“Just Do It” The Power of Women’s Leadership

Photo courtesy of Grecourt Gate | Pictured above (from left to right): Marian Wright Edelman, Farah Pandith ‘90, Soledad O’Brien, and Jane Harmon ‘66 during their discussion panel on women’s leadership.  

Dorean Collins '16 Contributing Writer

The Inauguration of Smith College’s 11th President, Kathleen McCartney, also known as K-Mac, took place on Saturday October 19. The day began with the ringing of the college bells, continued with panel discussions, and a bagpipe procession, that all lead to the installation of Kathleen McCartney.

One of the panel discussions was called “The Transformational Power of Women’s Leadership,” a conversation with Marian Wright Edelman, president and founder of the Children’s Defense Fund; Jane Harman ’66, director, president and CEO of the Woodrow Wilson International Center for Scholars and former U.S Representative from California; Farah Pandith ’90, special representative to Muslim communities, U.S Department of State; and Julianna Smoot ’89, Democratic political adviser. The discussion was moderated by noted broadcast journalist Soledad O’Brien.

Each panelist shared their story and discussed their love for leadership. From an education activist to a U.S Representative these women brought to the table a myriad of knowledge and advice to future women leaders. The theme throughout the discussion was finding your passion and pursuing it fearlessly. When reminiscing on her early career in activism, Edelman said, “I got so mad, so I knew I was doing my calling.” Pandith followed up on her statement and told the audience, “When you feel that passion inside of you...you know that’s your calling.” “Take the self-confidence you learned at Smith, look deep into yourself and just do it,” said Harman.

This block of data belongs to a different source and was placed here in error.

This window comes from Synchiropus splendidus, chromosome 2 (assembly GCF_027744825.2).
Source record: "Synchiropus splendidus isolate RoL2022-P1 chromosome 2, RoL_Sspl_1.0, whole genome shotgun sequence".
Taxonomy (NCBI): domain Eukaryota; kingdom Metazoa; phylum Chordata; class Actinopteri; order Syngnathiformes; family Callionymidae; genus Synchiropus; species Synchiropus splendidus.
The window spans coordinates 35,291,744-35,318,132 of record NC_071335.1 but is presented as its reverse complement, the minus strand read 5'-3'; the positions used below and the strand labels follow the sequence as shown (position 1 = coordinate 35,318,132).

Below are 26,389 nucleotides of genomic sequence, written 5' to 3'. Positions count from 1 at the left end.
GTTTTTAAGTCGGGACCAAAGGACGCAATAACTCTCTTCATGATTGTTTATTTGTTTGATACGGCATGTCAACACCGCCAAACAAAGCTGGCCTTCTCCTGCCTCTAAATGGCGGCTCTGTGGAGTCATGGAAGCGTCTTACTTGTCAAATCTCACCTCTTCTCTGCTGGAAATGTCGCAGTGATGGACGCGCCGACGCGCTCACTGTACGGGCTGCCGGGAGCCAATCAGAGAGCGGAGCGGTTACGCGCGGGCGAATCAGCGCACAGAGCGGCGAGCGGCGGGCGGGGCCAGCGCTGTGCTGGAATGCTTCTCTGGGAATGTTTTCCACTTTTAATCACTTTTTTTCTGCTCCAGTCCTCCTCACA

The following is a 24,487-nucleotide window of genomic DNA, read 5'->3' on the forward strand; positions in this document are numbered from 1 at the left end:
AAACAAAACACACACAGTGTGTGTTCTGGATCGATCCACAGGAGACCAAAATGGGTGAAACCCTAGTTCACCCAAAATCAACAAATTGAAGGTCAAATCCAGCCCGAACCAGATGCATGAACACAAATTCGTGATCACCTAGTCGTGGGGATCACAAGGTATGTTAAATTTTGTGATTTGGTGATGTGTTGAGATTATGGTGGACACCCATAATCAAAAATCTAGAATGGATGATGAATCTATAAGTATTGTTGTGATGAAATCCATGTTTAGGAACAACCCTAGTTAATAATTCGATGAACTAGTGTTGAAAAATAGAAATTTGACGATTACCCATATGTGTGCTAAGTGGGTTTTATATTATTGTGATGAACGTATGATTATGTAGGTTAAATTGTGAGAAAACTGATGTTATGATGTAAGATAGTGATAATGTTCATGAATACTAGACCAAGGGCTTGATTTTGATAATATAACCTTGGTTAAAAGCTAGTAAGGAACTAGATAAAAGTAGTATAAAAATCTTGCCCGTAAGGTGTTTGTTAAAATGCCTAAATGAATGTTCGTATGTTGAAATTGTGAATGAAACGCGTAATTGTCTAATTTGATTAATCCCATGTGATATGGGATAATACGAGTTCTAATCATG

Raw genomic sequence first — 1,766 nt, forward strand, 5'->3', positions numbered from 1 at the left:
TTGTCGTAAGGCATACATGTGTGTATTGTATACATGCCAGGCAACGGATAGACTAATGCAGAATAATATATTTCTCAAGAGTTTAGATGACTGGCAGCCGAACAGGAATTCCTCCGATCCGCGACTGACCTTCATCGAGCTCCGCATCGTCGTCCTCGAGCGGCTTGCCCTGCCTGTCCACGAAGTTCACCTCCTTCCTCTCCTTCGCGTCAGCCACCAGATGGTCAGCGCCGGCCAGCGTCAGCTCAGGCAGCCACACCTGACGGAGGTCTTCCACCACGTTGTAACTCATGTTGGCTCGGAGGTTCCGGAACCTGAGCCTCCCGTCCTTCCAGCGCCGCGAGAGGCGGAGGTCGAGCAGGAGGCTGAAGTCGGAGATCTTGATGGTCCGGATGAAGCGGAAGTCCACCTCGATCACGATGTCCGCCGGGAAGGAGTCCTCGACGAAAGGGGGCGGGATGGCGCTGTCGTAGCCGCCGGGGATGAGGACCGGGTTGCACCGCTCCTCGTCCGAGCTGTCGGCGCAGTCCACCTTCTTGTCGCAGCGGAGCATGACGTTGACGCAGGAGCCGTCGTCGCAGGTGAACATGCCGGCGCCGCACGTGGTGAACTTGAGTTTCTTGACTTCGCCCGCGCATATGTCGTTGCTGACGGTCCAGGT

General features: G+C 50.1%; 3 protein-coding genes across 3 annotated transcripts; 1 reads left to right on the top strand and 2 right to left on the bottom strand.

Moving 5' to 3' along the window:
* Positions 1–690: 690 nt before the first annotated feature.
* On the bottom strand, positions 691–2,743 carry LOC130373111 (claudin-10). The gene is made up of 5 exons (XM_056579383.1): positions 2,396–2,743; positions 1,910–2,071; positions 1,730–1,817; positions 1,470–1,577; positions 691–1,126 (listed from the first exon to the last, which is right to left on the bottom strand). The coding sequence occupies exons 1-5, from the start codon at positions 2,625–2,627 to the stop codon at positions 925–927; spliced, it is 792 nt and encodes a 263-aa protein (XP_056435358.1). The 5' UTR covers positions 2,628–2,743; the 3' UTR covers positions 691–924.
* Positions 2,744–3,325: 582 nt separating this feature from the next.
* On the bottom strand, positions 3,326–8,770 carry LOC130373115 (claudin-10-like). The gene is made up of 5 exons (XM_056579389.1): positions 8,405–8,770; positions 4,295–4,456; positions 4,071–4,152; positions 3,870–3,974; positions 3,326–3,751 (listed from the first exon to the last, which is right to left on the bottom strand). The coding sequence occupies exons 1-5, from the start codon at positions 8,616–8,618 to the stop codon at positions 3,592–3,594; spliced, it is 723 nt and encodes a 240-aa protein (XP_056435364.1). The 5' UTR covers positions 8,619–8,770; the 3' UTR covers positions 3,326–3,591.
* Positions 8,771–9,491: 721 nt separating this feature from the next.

All educated at women’s colleges, the panelist believed that a women’s institution gave them the skills they needed to thrive in male-dominated fields. Whether they took on leadership positions on campus as SGA President, started or participated in “orgs”, did community outreach in neighboring towns, or studied abroad; these avenues gave them the opportunity to see what is possible in the world, and was an inspiration to seize it. The panelist mentioned that their road to success was accompanied with adversity, and when asked how they handled it, Harman ’66 said, “A lot of life is taking on the bad guys. You’re obviously fierce enough to do it, so do it.” The women reminded the audience that it is very important to follow your passion but just as important to help other women do the same. They all agreed that a large part of women’s leadership is creating a network where women can help one another succeed.

The discussion ended with a question from a member of the audience: how do you mobilize grassroots change? Farrah Pandith ’90 said, “This generation is not waiting for someone to tell them it’s okay to do something, this generation is a generation saying it’s time, it’s now, and I’m gonna do it.”